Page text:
P1: The role of the Dead end protein in controlling germ cell fate

Erez Raz, Institute of Cell Biology (Homepage)

Project summary

A live wild type zebrafish embryo with GFP-labelled germ cells at the region where the gonad develops (left) and an embryo in which the cells migrate and differentiate abnormally due to the lack of Dead end protein (right).

Zebrafish germ cells are an excellent vertebrate model for studying the development of the germline, and for understanding pathological conditions this cell lineage is associated with. A unique advantage of this model is the ability to study the function of proteins in regulating germ cell behaviour and differentiation employing live imaging in vivo and genetic manipulations.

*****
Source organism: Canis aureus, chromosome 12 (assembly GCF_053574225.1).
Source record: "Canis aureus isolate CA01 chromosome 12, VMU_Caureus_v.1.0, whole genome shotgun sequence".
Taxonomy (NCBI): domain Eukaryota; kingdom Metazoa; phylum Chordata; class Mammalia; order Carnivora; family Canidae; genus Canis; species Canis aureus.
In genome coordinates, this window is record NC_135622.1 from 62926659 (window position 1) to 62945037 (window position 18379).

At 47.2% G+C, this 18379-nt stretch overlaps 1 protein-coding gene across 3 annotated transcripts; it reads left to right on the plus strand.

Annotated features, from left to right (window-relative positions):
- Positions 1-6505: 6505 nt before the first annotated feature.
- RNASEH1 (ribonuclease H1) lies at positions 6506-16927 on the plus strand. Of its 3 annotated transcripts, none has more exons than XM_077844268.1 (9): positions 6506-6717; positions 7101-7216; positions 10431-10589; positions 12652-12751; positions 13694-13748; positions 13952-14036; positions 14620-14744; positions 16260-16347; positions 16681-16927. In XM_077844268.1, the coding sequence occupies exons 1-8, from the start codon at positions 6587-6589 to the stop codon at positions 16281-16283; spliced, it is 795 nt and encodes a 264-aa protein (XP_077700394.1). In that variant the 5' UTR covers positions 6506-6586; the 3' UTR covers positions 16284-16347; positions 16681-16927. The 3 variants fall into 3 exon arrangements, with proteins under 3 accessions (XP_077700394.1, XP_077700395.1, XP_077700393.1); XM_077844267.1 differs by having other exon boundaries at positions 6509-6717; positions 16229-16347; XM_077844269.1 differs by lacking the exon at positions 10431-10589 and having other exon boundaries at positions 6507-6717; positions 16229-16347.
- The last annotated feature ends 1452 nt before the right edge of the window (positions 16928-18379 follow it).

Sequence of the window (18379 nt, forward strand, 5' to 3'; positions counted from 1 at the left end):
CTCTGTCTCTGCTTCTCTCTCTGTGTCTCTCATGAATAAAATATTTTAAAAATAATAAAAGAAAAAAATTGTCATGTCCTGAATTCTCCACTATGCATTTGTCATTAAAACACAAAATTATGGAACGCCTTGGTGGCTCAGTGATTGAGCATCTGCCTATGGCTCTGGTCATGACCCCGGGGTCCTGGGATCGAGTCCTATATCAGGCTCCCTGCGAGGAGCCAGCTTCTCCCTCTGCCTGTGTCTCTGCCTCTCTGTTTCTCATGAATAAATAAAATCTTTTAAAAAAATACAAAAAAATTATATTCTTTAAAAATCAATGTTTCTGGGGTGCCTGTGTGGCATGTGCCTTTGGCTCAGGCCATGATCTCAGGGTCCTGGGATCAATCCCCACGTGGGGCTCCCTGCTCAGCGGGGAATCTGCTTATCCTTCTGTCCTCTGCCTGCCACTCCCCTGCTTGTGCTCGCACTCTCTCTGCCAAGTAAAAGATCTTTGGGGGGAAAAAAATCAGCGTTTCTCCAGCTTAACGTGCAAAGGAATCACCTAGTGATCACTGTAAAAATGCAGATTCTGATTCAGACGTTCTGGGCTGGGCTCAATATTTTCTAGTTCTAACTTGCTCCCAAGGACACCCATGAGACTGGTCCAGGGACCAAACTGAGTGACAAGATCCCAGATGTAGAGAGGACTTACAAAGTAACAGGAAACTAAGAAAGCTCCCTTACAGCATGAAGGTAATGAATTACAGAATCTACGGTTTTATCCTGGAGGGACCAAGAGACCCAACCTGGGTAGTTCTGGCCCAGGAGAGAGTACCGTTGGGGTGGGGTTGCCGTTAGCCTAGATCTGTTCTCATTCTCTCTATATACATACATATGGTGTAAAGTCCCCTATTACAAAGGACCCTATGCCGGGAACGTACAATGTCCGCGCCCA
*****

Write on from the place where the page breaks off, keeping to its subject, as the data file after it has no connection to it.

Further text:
The Dead end protein plays a central role in controlling the fate of germline cells in all vertebrates, and its loss of function results in sterility and the teratoma formation. Within the CRU we have recently shown that in the absence of Dead end, zebrafish germ cells fail to follow their differentiation program and instead are transformed into cells of other lineages. To determine the precise role of Dead end at different stages of germ-cell development we will establish methods that allow knocking down Dead end at different time points. The consequences of such manipulations on the expression of RNA molecules and on germ-cell specific structures will be determined by RNA sequencing experiments and microscopy. Together, these results and studies derived from them in mouse and human will shed light on the molecular machinery controlling the development of the germline and gametogenesis in vertebrates.

Project scheme.